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Rapier
Time Period: 16th-17th century
Location: Europe
Common Construction: Steel

Rapier is a general term for civilian swords in the 16th and 17th centuries. The stereotypical rapier has a long slender blade and is used primarily for thrusting, although it is still quite capable of slashing attacks.

The ritualized settling of disputes developed to new heights in the 16th century, in the form of a semi-organized set of rules known as dueling. As such, civilians needed a weapon that suited their needs. Heavy weapons were unnecessary, as most duelists were not wearing armor, and a lighter sword was developed as a personal defense weapon.

Rapier hilts, called swept hilts were generally more complex than that of regular swords, because the wielder did not have an armored gauntlet. Hilts continued to evolve over time to become both more protective and more attractive, culminating in the cup hilt. At the same time the blade became more slender and the cutting edge became less important as dueling tactics evolved.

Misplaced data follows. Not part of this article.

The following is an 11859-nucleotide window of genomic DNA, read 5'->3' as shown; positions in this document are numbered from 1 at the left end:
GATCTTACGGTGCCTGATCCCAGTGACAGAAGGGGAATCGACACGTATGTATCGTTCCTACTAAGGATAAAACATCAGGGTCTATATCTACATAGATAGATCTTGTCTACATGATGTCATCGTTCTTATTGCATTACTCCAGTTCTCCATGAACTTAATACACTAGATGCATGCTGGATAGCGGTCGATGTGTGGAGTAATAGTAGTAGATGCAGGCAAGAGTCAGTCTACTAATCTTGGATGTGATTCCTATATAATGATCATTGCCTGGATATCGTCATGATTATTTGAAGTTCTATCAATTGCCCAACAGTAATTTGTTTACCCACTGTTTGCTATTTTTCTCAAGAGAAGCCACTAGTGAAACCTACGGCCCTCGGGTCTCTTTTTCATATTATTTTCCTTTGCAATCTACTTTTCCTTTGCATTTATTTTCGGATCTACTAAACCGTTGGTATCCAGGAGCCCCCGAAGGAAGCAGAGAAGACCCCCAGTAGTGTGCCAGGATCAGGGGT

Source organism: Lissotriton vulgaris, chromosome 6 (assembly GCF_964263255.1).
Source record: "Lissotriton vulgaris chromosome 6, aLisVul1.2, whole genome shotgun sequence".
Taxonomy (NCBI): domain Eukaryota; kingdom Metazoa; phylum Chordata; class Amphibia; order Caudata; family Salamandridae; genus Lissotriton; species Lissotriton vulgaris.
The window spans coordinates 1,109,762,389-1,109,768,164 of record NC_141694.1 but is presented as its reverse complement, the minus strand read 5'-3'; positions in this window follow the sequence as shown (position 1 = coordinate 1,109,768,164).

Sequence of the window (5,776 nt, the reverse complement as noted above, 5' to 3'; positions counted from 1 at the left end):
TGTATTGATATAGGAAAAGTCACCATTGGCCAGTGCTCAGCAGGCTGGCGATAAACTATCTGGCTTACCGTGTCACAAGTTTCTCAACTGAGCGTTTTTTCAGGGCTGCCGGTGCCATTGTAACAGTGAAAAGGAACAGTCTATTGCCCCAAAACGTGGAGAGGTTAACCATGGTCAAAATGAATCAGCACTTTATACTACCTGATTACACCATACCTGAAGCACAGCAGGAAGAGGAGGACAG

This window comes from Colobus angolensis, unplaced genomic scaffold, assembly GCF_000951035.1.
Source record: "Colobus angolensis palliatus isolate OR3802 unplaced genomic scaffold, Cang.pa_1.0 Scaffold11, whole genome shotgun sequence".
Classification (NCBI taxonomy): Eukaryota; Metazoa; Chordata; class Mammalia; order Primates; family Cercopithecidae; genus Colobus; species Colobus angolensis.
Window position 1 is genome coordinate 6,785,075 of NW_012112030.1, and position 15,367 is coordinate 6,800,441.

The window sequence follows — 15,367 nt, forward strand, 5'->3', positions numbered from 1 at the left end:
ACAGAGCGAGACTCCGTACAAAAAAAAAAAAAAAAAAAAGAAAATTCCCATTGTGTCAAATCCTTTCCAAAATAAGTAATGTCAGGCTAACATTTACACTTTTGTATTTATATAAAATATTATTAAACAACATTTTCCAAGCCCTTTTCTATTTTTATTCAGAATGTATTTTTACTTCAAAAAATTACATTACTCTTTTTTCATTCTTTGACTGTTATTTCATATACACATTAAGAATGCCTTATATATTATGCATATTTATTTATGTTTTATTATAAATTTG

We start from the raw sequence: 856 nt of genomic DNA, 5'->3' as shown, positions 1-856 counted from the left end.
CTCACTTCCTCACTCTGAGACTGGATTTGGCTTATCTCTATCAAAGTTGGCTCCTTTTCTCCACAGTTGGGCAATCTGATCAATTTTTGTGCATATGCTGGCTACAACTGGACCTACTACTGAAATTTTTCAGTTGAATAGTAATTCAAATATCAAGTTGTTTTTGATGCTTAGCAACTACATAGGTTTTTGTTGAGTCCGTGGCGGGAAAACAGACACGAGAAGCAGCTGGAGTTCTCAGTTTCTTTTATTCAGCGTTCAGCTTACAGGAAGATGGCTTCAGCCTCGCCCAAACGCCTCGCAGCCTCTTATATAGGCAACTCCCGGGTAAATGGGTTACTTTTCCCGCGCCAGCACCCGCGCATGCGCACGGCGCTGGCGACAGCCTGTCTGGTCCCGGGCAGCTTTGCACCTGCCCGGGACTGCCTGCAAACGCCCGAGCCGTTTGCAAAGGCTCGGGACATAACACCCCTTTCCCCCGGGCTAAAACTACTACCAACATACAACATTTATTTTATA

Rapiers were eventually abandoned for the colichemarde, a sword designed specifically to defeat the rapier. It was lighter and faster, and the wielder had more control over where to place the blade during a thrust. The colichemarde was in turn replaced by the small sword, which was used until dueling with swords faded from popularity.

CE 16th Century, CE 17th Century, History, Medieval Europe, Sword, Weapon


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Recent Reader Comments:

Comment From: Scott --

I purposely left that sort of vague, but you clntairey could make it into a drawback if you wanted to. In the game where I used this item, (where I unfortunately didn't make much of an opportunity to highlight this) the fire spirits were incredibly possessive and protective of their owner, although that situation would only have arisen in a case where the owner were psychically attacked or someone attempted to interfere with their dreams. The character who wielded them lived a happily domestic dream life with the two fire spirits, though he had no memory of this in his waking life. You could clntairey expand on the possessiveness idea by causing problems if the owner wielded other weapons, leaving them in a situation where the only weapons they can use are terribly deadly and leave wounds that won't heal.For that matter, the fire spirits could clntairey have their own agendas and goals and subtly steer the owner through dreams and visions towards assisting with those goals.But yes, I hate +3 swords, which is part of the reason I'm writing this blog. :)